The negroes fought gallantly, and were headed by as brave a colonel as ever lived.” –
Confederate Lieutenant Iredell Jones, who observed the 54th’s fateful advance on Fort Wagner.
In a Civil War mood lately because of current events. The below scene from the movie Glory (1989) never fails to move me. Courage is a precious virtue and the just never fail to honor it, even when displayed by foes.
Ah, Mary pierced with sorrow,
Remember, reach and save
The soul that comes to-morrow
Before the God that gave!
Since each was born of woman,
For each at utter need —
True comrade and true foeman —
We would not have his body removed from where it lies surrounded by his brave and devoted soldiers….We can imagine no holier place than that in which he lies, among his brave and devoted followers, nor wish for him better company – what a body-guard he has!
Response of the parents of Colonel Robert Shaw as to whether they wished to have his body exhumed and brought back to Boston.
The 150th anniversary of the second assault on Fort Wagner, the Confederate fort on Morris Island, guarding entry into Charleston Harbor, made immortal by the film Glory (1989) depicting the attack of the 54th Massachusetts. The 54th sustained the following casualties out of 600 men: 29 killed, including the commander of the regiment, 25 year old Colonel Robert Shaw, 15 captured, 52 missing in action and 149 wounded. The white regiments that participated in the attack also sustained heavy losses. A total of 1515 Union casualties against approximately 174 Confederate casualties. Ironically Fort Wagner would be abandoned by the Confederates in September, it being too difficult to keep the Fort supplied in the teeth of a continual Union bombardment, and the water supply in the Fort being contaminated by the number of corpses in the soil surrounding the fort from the two unsuccessful assaults.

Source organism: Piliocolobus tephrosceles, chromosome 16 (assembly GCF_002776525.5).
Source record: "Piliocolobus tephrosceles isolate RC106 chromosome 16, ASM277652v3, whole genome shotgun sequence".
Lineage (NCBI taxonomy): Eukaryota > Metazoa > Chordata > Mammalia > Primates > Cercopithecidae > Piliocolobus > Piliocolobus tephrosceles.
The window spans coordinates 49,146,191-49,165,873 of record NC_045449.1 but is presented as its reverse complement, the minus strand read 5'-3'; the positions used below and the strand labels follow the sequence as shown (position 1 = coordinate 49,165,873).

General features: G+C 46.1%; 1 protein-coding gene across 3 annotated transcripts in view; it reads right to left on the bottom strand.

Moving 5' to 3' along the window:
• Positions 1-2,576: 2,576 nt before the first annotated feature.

The courage shown by the men of the 54th put the lie to the fairly common belief, completely at variance with history, that black men could not make good soldiers. The 54th would go on to fight in several more battles during the course of the war.
Sergeant William Carney of the 54th earned a Medal of Honor in the assault. Despite being wounded several times he placed the national flag on the parapet of Fort Wagner, and when the 54th retreated he brought back the flag in spite of being wounded twice more. He told the men he gave the flag to: “Boys, I only did my duty; the old flag never touched the ground!”
A correspondent for the Tribune was present for the assault: Continue Reading
The longest siege in the Civil War was that of Charleston, South Carolina. 567 days the city was besieged by Union naval and land forces, only being taken by Sherman’s troops after the evacuation of the city on February 15, 1865 by the Confederate Army.
The siege began in July of 1863. Union troops landed on Morris, Island at the mouth of Charleston Harbor, their goal to take Fort Wagner.
Brigadier General George C. Strong, portrayed in the video clip at the beginning of this post, was in command of the Union brigade of troops that landed on Morris, Island. He attempted to take Fort Wagner on July 11, 1863, only to have his attack bloodily repulsed, sustaining 339 casualties to only 12 for the Confederates. He would try again on July 18, an attack made famous due to the participation of the 54th Massachusetts.